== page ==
Everyone remembers the story of the city-dweller who, at last, went out into the countryside to get a good look at a forest. He was unable to see it, though, because there were too many trees in the way.
The progress of applied science tends to reduce the differences between specialties. For example, the recording of sounds and of images were two radically dissimilar disciplines for a century. The triumph of digital technology has brought them much closer together. Similarly, improved understanding of fluid dynamics has made aeronautical engineering and naval architecture much more alike.
This convergence can induce discomfort during periods when it accelerates, but eventually, everyone benefits, as innovations in one specialty find ready application to others. The difficulty about the process is that it can delude the superficial observer into believing that the remaining differences are unimportant, and/or that they will vanish altogether as time goes by.
There is nothing inherently wrong with superficial observation; somebody has to take the large view. Mapmakers and ecologists need to see the forest as a whole. But it is essential to recognize that the differences are, and always will remain, important. Many biological disciplines require continued attention to the trees.
This is worth keeping in mind, especially in a time characterized by “paradigm shifts.” And it has very wide application.
For one thing, the whole idea of “category management” is an example of convergence. Half a century ago, it would have been hard to find many similarities between, say, operating a store that sold hardware and one that sold candy and sundries. Of course, the new ability to record sales and update databases automatically led to the discovery that items form groups (like woodscrews or chocolate bars). While people desiring an item may have a preference, they often will substitute within a group; if you want a brass woodscrew, you may buy a stainless-steel one instead, but you wouldn’t buy a capnut or a paint brush. Of course, retailers had known that forever, but they now have ways to quantify it. And the same transaction-capture methodology made it quick and easy to determine which items were most, and least, popular.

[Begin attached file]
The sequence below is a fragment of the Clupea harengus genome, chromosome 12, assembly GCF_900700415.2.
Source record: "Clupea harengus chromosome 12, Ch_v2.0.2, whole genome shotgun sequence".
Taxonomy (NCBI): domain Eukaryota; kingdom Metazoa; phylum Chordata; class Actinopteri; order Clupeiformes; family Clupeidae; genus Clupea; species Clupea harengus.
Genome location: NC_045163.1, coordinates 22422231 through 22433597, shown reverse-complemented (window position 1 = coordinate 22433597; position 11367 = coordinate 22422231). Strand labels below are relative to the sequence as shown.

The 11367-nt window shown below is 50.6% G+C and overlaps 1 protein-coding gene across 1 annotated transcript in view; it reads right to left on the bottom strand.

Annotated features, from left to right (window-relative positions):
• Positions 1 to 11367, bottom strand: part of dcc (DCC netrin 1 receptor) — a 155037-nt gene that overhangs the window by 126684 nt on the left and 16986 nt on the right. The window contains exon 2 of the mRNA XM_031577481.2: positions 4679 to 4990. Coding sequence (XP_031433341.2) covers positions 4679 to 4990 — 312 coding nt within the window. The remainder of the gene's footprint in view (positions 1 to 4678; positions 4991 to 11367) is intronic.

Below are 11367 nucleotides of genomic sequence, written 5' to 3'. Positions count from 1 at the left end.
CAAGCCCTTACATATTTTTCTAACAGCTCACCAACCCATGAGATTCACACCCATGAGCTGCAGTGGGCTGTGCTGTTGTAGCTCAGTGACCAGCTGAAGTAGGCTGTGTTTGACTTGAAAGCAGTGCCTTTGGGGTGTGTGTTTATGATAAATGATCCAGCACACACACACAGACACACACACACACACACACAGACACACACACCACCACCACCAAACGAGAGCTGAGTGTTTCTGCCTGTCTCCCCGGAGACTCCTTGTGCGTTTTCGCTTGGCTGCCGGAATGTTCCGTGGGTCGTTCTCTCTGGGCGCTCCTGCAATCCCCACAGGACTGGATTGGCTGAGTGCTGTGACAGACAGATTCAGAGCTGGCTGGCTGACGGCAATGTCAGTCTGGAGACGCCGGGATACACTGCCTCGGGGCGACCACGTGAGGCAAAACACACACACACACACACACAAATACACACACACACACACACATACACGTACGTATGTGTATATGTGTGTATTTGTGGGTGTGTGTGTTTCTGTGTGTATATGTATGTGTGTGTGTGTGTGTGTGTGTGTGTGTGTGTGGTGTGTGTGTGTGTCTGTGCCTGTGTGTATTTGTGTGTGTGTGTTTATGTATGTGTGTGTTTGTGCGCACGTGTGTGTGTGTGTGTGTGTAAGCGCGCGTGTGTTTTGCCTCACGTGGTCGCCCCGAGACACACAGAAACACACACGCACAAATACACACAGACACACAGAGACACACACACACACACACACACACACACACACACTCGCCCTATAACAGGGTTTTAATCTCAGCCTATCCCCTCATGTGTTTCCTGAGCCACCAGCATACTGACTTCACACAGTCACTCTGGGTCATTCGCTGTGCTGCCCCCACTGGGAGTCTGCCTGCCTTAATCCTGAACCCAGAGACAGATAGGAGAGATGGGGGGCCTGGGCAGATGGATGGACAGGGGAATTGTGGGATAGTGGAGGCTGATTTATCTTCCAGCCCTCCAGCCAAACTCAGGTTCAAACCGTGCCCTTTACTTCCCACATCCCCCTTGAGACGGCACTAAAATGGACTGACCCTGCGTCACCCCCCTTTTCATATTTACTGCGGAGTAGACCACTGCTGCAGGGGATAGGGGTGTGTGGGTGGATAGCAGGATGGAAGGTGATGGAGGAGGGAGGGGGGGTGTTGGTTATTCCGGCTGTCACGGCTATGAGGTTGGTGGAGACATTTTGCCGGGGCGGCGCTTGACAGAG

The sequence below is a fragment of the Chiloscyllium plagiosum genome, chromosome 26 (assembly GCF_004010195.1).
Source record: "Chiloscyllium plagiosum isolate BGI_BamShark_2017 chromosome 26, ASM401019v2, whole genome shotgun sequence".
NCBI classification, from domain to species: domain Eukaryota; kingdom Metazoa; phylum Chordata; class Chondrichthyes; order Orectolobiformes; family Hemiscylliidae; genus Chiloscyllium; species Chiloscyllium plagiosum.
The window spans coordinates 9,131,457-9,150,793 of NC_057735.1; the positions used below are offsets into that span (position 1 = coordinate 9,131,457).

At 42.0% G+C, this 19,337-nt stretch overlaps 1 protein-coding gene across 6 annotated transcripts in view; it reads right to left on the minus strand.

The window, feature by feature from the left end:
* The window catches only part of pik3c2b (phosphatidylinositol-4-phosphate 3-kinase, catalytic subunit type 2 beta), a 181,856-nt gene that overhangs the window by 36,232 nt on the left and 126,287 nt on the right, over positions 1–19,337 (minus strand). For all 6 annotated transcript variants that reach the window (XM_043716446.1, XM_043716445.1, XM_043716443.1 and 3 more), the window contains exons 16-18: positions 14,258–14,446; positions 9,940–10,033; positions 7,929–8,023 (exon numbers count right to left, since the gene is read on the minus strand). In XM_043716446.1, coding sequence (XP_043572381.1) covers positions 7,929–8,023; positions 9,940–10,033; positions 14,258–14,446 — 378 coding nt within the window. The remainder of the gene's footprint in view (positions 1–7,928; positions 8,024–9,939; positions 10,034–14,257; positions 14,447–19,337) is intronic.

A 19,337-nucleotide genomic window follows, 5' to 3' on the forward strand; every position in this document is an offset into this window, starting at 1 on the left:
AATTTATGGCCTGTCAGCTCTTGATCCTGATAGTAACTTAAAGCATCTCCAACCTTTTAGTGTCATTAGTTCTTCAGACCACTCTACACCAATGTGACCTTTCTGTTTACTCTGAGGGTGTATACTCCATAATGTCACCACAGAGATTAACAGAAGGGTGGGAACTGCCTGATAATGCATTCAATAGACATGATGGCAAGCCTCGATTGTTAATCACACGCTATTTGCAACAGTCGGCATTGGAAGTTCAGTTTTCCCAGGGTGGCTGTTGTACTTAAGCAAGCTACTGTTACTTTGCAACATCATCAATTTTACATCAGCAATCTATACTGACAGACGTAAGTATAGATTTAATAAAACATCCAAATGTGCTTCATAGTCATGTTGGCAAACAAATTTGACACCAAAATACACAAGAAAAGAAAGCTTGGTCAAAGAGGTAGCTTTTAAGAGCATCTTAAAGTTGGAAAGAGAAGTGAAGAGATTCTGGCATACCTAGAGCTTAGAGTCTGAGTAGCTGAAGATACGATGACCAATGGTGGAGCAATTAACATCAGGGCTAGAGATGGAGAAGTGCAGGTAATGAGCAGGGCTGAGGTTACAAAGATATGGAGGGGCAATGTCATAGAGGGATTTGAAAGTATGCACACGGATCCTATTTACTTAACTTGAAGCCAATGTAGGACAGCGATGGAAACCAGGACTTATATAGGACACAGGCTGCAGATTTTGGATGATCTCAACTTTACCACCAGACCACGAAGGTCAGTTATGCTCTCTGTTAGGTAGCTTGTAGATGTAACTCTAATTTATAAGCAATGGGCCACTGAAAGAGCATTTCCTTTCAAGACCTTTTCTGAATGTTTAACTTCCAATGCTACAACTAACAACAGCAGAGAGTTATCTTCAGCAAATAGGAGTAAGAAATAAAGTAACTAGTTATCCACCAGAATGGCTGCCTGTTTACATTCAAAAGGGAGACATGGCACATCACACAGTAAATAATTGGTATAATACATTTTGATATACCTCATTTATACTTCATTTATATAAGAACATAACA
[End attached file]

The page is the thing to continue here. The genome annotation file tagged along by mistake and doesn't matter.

Dazzled by this discovery, it was all too easy to overlook the point that consumers do have preferences, and sometimes will not think a stainless-steel screw equally suitable for the application as a brass one. Or, for that matter, that all chocolate bars are interchangeable. It is possible to brush off these annoying minority opinions, as the “big-box” retailers tend to do; but someone should be concerned with the loss of sales and, perhaps, even of customers that results.
On another topic, one of the evolutionary processes that we’ve commented on over the past three decades is the emergence and solidification of “away from home” as an identifiable market, desiring individually-wrapped products for immediate consumption. In the 1960s, vending operators discovered this market among people in workplaces a long way from their homes, and the full-line revolution ensued. In the early days, alert candy, cookie, cracker and food producers came up with vending-specific products that met the size and shape constraints of the equipment in use at that time.
Over time, people came to expect prewrapped portioned items, and the convenience store industry met that demand. While vendors saw that development as creating new competition, on the longer view, it ratified the monetary value of convenience. We remember innovative easy-open canned desserts failing in the vending market, because the item was also available in a supermarket eight-pack. The consumers of the day were accustomed to buying things in bulk, and worked out the unit price of the supermarket’s can at 18¢, while the vendor had to sell it for a quarter. The C-stores helped greatly to build a new public awareness that something when and where it’s wanted, in the right quantity, is worth a few more cents.
Once again, though, convergence should not be allowed to obscure important differences. The vending and C-store markets are not the same, although there is a good deal of overlap in the formats demanded. There are dangers in overlooking the difference, and rewards for suppliers who recognize and deal with it.